What Is Direct Investment?

Author:Tadeusz Galeza and James Chan
SUMMARY

Investors often seek profits from a long-term stake in a foreign operation

 
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What Is Direct Investment? Finance & Development, September 2015, Vol. 52, No. 3

Tadeusz Galeza and James Chan

Investors often seek profits from a long-term stake in a foreign operation

Foreign investors can have myriad motivations for seeking to earn profits in another country. But they have fundamentally two core choices when deciding how to deploy their capital.

They can make a portfolio investment, buying stocks or bonds, say, often with the idea of making a short-term speculative financial gain without becoming actively engaged in the day-to-day running of the enterprise in which they invest.

Or they can choose the long-haul, hands-on approach—investing in an enterprise in another economy with the objective of gaining control or exerting significant influence over management of the firm (which usually involves a stake of at least 10 percent of a company’s stock). In the most extreme case, investors may build new facilities from scratch, maintaining full control over operations.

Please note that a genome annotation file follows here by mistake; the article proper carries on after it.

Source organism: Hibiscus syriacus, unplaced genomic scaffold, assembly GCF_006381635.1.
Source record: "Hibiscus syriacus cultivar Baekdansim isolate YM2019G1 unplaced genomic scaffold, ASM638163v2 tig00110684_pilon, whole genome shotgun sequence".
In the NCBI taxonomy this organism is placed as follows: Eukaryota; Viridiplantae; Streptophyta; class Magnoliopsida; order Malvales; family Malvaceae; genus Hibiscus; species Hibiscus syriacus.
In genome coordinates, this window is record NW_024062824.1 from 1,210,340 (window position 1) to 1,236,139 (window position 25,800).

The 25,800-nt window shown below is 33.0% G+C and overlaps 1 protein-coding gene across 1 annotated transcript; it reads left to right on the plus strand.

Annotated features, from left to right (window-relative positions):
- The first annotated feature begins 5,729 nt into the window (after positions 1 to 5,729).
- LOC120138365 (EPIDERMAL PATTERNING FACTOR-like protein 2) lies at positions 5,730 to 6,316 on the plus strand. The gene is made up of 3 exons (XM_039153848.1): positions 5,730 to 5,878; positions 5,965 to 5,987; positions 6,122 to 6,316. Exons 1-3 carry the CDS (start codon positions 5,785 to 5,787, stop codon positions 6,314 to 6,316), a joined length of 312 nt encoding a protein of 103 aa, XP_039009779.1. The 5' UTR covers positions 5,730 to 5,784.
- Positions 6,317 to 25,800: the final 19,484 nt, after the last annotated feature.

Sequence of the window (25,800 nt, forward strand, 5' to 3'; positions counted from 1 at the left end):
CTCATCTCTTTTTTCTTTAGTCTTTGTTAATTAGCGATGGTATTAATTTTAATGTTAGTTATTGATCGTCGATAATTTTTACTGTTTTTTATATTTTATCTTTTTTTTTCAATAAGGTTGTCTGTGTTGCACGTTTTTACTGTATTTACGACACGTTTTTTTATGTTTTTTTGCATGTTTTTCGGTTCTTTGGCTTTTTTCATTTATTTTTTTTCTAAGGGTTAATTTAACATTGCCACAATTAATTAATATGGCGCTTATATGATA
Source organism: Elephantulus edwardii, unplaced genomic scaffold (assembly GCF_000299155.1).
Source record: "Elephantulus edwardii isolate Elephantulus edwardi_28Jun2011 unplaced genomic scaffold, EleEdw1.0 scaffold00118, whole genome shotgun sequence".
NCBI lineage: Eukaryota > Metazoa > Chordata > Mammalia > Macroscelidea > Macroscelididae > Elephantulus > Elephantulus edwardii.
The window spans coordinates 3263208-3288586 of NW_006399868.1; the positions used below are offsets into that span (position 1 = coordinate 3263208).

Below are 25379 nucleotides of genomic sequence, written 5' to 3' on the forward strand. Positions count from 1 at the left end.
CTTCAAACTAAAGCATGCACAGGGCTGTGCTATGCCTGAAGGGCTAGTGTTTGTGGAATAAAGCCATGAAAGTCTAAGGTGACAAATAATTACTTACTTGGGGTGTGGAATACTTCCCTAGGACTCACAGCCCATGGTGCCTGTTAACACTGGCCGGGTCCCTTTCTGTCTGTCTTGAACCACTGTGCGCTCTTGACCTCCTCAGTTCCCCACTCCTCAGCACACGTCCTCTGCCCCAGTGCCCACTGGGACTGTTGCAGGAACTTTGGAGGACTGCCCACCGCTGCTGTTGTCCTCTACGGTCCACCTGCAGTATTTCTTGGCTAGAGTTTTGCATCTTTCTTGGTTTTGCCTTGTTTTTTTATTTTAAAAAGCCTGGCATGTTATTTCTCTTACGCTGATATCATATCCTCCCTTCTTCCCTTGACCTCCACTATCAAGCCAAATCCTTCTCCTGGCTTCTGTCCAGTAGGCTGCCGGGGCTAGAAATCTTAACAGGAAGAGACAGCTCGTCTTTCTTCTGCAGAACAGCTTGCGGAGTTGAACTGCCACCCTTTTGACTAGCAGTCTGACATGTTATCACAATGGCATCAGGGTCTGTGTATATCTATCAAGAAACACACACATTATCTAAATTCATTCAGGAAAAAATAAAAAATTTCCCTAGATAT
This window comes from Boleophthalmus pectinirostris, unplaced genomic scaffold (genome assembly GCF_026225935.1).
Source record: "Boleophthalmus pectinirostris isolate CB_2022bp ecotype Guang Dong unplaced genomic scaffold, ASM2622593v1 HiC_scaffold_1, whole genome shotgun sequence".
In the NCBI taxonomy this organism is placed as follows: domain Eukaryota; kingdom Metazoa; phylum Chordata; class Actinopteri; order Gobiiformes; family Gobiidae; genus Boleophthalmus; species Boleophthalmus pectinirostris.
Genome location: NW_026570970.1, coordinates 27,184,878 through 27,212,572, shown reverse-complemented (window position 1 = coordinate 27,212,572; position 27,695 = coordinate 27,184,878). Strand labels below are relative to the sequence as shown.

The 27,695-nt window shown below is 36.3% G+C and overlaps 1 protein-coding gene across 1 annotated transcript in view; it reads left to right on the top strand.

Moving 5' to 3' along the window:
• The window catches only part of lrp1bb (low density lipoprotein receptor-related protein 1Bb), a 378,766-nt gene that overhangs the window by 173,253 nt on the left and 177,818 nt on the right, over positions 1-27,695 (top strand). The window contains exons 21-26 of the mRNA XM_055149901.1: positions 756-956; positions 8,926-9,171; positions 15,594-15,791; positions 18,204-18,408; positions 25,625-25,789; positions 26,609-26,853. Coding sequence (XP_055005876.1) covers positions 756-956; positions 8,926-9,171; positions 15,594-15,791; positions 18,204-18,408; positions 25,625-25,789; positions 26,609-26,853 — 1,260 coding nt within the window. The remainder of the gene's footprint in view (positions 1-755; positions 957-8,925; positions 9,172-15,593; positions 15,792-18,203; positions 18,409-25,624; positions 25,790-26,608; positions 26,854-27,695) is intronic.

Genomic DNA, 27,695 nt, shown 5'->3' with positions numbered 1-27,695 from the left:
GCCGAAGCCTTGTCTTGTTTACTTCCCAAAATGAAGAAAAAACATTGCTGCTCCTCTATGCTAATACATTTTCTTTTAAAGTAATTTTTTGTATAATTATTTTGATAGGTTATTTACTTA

It is the intent of lasting interest that is the crucial component of direct investment. A portfolio investor can sell a stock or bond quickly—whether to cement a gain or avoid a loss. Most corporations entering a foreign market through direct investment expect to substantially influence or control the management of the enterprise over the long haul.

Faces of investmentA number of factors influence a company’s decision to engage in direct investment, including analysis of the trade costs with a foreign country. If these costs—including tariffs (taxes on imports), trade barriers such as quotas, and transportation—are higher than the cost, including the costs of production abroad, of establishing presence in the foreign country, the business will maximize its profits through direct investment.

Companies may invest with the idea of producing components that become part of a bigger product. An automaker may invest in a plant to build transmissions that are shipped to a final assembly plant in another country. This so-called vertical direct investment accounts for most of the investment by advanced economies in developing ones. The cost advantages associated with investing in a foreign country—and in many cases performing only a portion of the production process in that country—drive such investment. Abundant or unique natural resources or low labor costs influence the decision to move production overseas and import intermediate or final products from subsidiaries in...

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